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Silk Purses and Sow’s Ears

By Tom Miles on October 01, 2013


Since NYIP articles are read by a wide range of people, I've had to pick my terminology very carefully for this post. I'm sure many of you know what I'm really saying when I use the phrase "You can't make a silk purse out of a sow's ear."

It's not enough to take a rubbish photograph, and then muck about with it in Photoshop for ages, adding filter after filter, hoping that the results will be acceptable. They won't. It'll look like you took a bad shot and tried to polish it. Likewise, it doesn't work at the camera stage. If you take a boring shot, shooting it through a fish eye lens doesn't make it any better. It's still boring, but now it's really distorted and boring. Well done.

Likewise, you can't mimic the "Dave Hill look" or the "Jill Greenberg look" (to give but two examples) by simply hitting your shot with, say, a load of high pass filter and a bit of reduced saturation. Post processing is inevitably a part of many photographers' workflow, but someone's look will be the result of everything they and the rest of the crew have done. Lens choice, lighting, hair and make-up, styling, location, and casting will all have a much larger role to play than many people think. You only have to browse through some of the forums on Flickr to see thousands of charming examples of this. "Look," cries someone, "I've done a Dave Hill shot!" No you haven't — you've taken a shot of your dog, and not a great shot at that, and you've pumped so much high pass filter onto it that it looks like its fur is on fire. Someone like Dave Hill brings together good lighting, styling, strong composition, and careful use of Photoshop to produce a stunning result. One element alone is not enough.

This is not an attempt to “Do” an Annie Liebovitz. I’m under no illusions of the sheer scale of production that goes into her work — it’s simply a dramatic way of shooting that suits this subject, the conditions on the day, and the kit I had with me.

Here's how best to avoid this problem:

1. Know when you've taken a bad shot, admit defeat, and walk away from it. Go on, I know it's hard, but it's for the best. Put it down as a learning experience and move on.

2. Get a second opinion before you spend the entire night hunched over a screen retouching every pixel. I'd be the first to stress the importance of following your gut instinct, but there have been many times in my own career when it's taken a more objective observer to point out to me that I'm in the process of flogging the proverbial dead horse.

Go To Bed!  This image is not going to get any better!

3. Get as much practice as you can with reverse engineering. For those not in the know, this involves examining a shot closely and then taking apart the visual clues so that you can discern what elements were brought together to make the image. (I'll be writing a guide to this in near future, so check back soon if it's new concept to you.) Now if you're trying to replicate something like this image, you're better placed to realise that it's probably much more than just one wacky technique that makes it an effective shot.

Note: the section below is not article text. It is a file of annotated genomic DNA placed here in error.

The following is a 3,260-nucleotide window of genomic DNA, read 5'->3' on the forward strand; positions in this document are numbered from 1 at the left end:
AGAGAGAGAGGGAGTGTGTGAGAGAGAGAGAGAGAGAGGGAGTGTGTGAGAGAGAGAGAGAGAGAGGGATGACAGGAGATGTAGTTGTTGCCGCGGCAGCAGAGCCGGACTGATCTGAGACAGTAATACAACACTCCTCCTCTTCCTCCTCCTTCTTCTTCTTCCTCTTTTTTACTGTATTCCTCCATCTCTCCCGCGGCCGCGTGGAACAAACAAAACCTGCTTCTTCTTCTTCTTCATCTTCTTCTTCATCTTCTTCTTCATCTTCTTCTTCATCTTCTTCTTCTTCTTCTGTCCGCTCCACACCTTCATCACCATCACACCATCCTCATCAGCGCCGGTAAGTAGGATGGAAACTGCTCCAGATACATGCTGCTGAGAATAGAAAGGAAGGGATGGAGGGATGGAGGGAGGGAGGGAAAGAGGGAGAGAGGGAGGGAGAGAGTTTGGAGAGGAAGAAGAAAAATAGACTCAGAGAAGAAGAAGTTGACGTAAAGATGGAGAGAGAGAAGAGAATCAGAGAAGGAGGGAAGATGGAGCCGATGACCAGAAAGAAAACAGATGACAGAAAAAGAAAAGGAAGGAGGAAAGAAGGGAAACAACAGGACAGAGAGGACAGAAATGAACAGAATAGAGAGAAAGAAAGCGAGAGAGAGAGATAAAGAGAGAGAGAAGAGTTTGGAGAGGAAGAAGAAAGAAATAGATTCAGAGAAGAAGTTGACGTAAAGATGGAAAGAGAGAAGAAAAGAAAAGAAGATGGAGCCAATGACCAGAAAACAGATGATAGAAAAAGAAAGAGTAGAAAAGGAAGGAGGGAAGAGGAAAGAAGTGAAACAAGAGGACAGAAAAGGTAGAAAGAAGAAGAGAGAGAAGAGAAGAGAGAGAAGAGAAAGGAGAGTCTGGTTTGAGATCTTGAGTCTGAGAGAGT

4. Make as much effort as possible before you press that shutter button to know what it is you're actually trying to get a picture of. I don't just mean, "I want to take a picture of my dog," but what you actually want to get across in the final picture. What are you trying to say about your dog — funny, cuddly, sleepy, scary? Now, once you've decided what you're trying to say, bring together your wealth of technical skill to get that message across, and resist the urge to throw the proverbial kitchen sink at it.

What I'm trying to say here is that Maisie the dog is a bit mental…

5. And on the subject of technique, I've talked before about not letting it lead you (Don't Let Technique Take Over). Instead, develop and practice your skills almost like an actor would go through rehearsals, and then when it comes to the "live show," you'll perform at your best.

High pass filters, cross processing, desaturation, vignettes, fish eye lenses, and the vast panoply of zany, wacky and far out things you can do to your shots all have their place. Generally that place is to be employed with restraint and used as part of your overall plan for the shot, rather than as a panic button after you realise you've taken a turkey. Or, as all professionals will secretly admit, they can be employed to dazzle a naïve and easily impressed client. Never done this myself though, oh no…

Who, me? Use a dirty trick like slow-sync flash to liven up an otherwise boring shot of someone serving food at a homeless shelter? Never!

Bonus: If you want to learn more about photography and taking better photos, try a photography course from NYIP today! Request your free photo course catalog here.

About the Author

Tom Miles is a London-based photographer who first picked up an SLR at 13, and, after getting hooked on the photography bug good and proper by the nice folk at his local paper, started shooting seriously at the ripe old age of 15. After 3 years at Blackpool College studying a photography degree, he moved to London to work as a photographer's assistant. After 3 more years, roughly 30 different photographers, and some lucky breaks, he started shooting in his own right for various magazines. These days he shoots extensively for Men's Health, Runner's World, Men's Fitness, Golf Monthly, many other magazines, PR companies, book publishers, and even the occasional advertising job. He's shot more than 100 magazine covers and generally wears a camera body out once every few years! You can find him at and, , or on Twitter @photosmudger.